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Using the Internet address of the global address server 36, the terminal 20 is coupled to the global address server 36 and sends a request in order to obtain the Internet address of the server 28. Once the terminal 20 has the Internet address of its server 20, it is then connected to the server 28. The server 28 authenticates, using the unique identity of the processor 78 of the terminal 20, that the terminal 20 has shared or group access privileges. Accordingly, the terminal 20 is authenticated and logged onto the server 28 to begin a shared session at a shared or group level. Thus, the user can now access services or retrieve information from the server 28 or the Internet 26. In order for the user to initiate an individual session and retrieve individual information, the user must use the terminal 20 and provide further authentication to the server 28 to gain access at the individual level. Then each terminal includes a unique identification and which is reserved and used by members belonging to the same group. Each of the unique identifications of the terminals is recognized in the server 28 to be used by the members of the group. Every member belonging to the respective group may use the same terminal. When one or more terminals, each of the terminals having a unique terminal identification, is switched on, then each terminal belonging to the same group requests from the global address server 36 with terminal unique identification the address of the server 28 in which the applications and services are stored and ready for use. Then each of the terminals belonging to the same group will get address of the same server 28 into which each of the terminals are connected. As would be appreciated by one of ordinary skill in the art, either at shared/group or at individual level, the user is able to the retrieve the information related to the group of users as well as browse the Internet 26 to retrieve information.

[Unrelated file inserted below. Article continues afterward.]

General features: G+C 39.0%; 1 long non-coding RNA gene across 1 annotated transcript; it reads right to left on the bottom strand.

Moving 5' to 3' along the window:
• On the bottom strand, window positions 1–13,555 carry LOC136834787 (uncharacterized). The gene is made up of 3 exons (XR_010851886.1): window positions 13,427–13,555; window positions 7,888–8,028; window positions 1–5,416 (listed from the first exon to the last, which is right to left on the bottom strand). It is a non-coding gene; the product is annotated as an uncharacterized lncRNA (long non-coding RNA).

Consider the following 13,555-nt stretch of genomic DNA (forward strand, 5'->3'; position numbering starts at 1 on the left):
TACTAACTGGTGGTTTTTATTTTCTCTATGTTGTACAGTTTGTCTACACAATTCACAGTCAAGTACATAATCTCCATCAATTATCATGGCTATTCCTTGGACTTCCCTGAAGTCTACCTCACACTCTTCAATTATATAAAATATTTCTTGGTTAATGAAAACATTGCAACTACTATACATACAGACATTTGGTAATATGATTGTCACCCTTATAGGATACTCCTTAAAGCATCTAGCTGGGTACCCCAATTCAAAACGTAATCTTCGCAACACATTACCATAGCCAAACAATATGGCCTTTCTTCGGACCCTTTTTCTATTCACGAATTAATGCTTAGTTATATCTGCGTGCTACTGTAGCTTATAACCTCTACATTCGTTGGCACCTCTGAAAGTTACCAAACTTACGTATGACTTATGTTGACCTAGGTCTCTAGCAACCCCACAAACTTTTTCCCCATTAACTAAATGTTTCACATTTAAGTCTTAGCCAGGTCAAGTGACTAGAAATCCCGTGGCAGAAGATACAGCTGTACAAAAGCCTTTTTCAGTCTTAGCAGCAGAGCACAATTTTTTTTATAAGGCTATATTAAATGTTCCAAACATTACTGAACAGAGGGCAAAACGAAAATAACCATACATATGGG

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Before entering into a discussion of the remaining figures it should be noted that the flowcharts shown in